When WarnerMedia rebooted their iconic animation to be streamed on HBO Max in 2020 as Looney Tunes Cartoons, they decided to make both Elmer Fudd and Yosemite Sam essentially gunless. In this new reimagination, Fudd now chases after Bugs using non-firing weapons…

…and our mustached and former gunslinging outlaw Yosemite Sam sports props that include everything from sickles to explosives.

The Last Time Blanc Voiced Porky Pig

Famously taking over the voice of the Looney Tunes porcine resident from voice artist Joe Dougherty (who had an actual stutter and ran overtime during recording sessions), Blanc shaped Porky Pig into the character we know today. Fitting, then, that the last time Blanc voiced Porky was at the end of Who Framed Roger Rabbit? where he closed out the iconic movie. 

Cartman Sings a ‘Looney Tunes’ Song When He Gets Zapped By an Alien Ray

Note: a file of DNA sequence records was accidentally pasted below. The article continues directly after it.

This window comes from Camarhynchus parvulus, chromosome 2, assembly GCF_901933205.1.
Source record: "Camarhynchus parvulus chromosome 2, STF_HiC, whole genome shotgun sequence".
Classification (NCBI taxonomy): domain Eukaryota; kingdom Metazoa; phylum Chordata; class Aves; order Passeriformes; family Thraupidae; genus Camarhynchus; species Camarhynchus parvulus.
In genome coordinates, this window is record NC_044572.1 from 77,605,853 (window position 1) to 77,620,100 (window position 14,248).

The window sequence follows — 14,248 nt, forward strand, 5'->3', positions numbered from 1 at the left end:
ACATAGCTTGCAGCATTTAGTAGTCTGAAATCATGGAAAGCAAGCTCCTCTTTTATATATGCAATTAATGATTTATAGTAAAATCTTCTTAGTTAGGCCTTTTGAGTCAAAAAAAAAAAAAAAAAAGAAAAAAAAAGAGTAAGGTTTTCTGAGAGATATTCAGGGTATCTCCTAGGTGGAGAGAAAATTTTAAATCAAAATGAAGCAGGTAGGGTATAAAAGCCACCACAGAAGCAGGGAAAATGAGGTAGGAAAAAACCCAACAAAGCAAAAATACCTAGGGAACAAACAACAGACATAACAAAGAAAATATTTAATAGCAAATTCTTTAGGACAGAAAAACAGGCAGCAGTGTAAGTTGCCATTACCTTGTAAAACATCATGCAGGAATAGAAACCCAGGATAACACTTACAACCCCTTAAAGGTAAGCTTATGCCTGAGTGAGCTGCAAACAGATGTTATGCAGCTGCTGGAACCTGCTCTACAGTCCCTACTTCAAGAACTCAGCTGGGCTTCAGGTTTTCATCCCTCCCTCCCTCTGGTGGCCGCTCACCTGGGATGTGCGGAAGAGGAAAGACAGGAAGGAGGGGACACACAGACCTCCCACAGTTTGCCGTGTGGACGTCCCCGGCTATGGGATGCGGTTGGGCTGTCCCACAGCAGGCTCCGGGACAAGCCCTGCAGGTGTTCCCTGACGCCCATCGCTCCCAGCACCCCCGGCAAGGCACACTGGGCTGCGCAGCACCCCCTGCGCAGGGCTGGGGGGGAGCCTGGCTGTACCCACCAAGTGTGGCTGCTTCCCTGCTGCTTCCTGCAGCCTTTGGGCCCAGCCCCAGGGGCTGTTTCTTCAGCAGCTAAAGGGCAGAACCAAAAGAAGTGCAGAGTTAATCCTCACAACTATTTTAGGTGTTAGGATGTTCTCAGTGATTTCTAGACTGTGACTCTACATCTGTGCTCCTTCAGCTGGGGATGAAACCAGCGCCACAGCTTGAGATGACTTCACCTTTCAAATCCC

In the first episode of South Park, Cartman has a dream about an alien abduction and refuses to believe that they inserted an alien probe up his butt. When he’s struck by an alien ray, Cartman starts singing “I Love to Singa,” which was helped made famous by a 1936 Merry Melodies cartoon directed by Tex Avery.

Marvin the Martian Didn’t Have a Name for 27 Years

That’s right, the little guy with the helmet was simply referred to as “Commander of Flying Saucer X-2” when he was first introduced in the 1952 short, The Hasty Hare. When the question of the character’s possible merchandise eventually came up in 1979, they decided to bestow a name onto the villainous extraterrestrial in The Bugs Bunny/Road Runner Movie.

And the Award Goes To… Sylvester the Cat

Of the Looney Tunes characters, three of the sufferin’ succotash cat’s shorts, Tweetie Pie, Speedy Gonzales and Birds Anonymous, have won Academy Awards, making him the most award-winning character of them all.